Monday, October 3, 2022

Singapore to ensure new work pass for talent recruitment is not abused: Min

Singapore will put in place safeguards to ensure that a new work pass for top talent recruitment from around the world is not abused, Manpower Minister Tan See Leng assured Parliament on Monday.
The new work pass will allow high-earners and high-achievers to live in the country without having to secure a job first.
Tan’s remarks came as he delivered a ministerial statement on Monday on strengthening Singapore’s position as a global hub for talent. There were 24 parliamentary questions raised seeking more details on new schemes to attract global talent, and on Singapore’s efforts to develop local talent, according to a report by Channel News Asia.
Singapore will launch new Overseas Networks & Expertise Pass for talent earning at least SGD 30,000 (Rs 17,09,660) in fixed monthly salary, comparable to the top 5 per cent of existing Employment Pass holders, or with outstanding achievements in arts and culture, sports, and research and academia. This scheme starts on January 1, 2023.
Tan pointed out that the Ministry of Manpower (MOM) was already conducting back-end checks to sieve out potential cases of false salary declarations.
This includes scrutinising applications from companies with a limited track record and asking for more documents to verify that the salary declared will be paid. This will be applied to all Overseas Networks & Expertise Pass applications.
For those seeking to convert from an existing employment pass, the ministry will scrutinise their income tax filings with the Inland Revenue Authority of Singapore to ensure the taxes filed are consistent with their application.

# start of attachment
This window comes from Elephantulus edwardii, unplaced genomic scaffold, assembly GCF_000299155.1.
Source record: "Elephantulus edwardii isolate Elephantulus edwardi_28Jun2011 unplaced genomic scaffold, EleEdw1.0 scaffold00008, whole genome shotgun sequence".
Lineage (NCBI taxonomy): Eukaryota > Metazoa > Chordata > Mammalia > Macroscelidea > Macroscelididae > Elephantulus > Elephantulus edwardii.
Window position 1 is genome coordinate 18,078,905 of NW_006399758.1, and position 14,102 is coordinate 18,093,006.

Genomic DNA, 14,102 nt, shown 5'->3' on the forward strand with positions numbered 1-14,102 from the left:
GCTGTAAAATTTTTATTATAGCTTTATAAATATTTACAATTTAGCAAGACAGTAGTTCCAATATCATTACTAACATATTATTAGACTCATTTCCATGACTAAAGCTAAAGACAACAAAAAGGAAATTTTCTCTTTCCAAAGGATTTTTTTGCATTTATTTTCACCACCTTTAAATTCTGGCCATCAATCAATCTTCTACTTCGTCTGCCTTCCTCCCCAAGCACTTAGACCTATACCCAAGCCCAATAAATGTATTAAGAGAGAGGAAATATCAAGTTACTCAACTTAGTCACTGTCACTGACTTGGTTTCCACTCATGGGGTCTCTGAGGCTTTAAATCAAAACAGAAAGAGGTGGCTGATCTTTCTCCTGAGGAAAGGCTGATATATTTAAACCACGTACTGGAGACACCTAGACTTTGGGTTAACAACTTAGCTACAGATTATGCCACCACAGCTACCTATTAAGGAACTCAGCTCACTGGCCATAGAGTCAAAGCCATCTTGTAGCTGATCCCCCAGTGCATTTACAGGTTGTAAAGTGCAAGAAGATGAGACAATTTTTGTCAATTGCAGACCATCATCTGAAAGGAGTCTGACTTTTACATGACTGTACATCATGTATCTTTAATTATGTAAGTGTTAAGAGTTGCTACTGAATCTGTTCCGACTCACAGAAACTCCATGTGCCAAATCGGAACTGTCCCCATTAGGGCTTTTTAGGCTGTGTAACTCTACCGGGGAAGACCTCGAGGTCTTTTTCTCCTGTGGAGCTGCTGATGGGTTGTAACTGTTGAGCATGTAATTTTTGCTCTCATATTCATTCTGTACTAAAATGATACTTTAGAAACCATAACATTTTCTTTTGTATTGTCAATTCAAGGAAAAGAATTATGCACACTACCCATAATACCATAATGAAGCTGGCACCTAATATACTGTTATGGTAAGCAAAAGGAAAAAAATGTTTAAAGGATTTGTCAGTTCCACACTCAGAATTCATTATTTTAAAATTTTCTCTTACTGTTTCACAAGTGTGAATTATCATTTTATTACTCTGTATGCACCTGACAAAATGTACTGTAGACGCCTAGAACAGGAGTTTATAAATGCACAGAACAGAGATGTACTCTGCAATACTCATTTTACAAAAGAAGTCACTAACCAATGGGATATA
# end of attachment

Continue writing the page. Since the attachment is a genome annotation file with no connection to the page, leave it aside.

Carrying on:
For overseas candidates, the ministry will further assess their company’s market capitalisation and revenue based on verifiable sources. The economic agencies will support MOM in this, said Tan.
After the application is approved, the ministry will continue to engage the pass holders during their time in Singapore.
The pass will be for five years, compared to the current two years for new Employment Pass (EP) applicants, and it is not tied to a job role in Singapore. The pass holders can concurrently work for a few companies or start their own business.
They can sponsor their dependents and their spouses can work with a letter of consent.
Tan said: “(These individuals) can help us push new frontiers, draw in greater investments and interest to grow our local ecosystem, and most importantly, create a diverse range of opportunities for Singaporeans.”
Giving an example in sports, Tan said such talent would include current and former world-class top-ranked athletes who may wish to set up commercial operations or training bases in Singapore, from which local athletes, coaches and the sports ecosystem here can benefit.
“Let me be very clear. The Overseas Networks & Expertise Pass is not meant to be abused as a visit or travel document,” said Dr Tan. “MOM reserves the right to cancel the pass if there are extended periods of economic inactivity with no good reasons.”
But Tan said that the top talent on this pass are given flexibilities because MOM wants to encourage them to “take risks, explore new frontiers and make a big impact to benefit Singapore”.
“It is important to allow them some ramp-up period for that to happen, and not be too quick to jump to the conclusion that they are not contributing,” he said.
Other flexibilities that the pass holders will enjoy are that there are no restrictions on the occupations they can work in, and their spouses can work with a letter of consent.
Tan said that the longer five-year duration of the pass, as well as the letter of consent (LOC) for spouses, is meant to give top talent “additional assurance” when they are deciding whether to come to Singapore.
“Businesses tell us that these are key factors top talent consider when deciding where to go,” he said.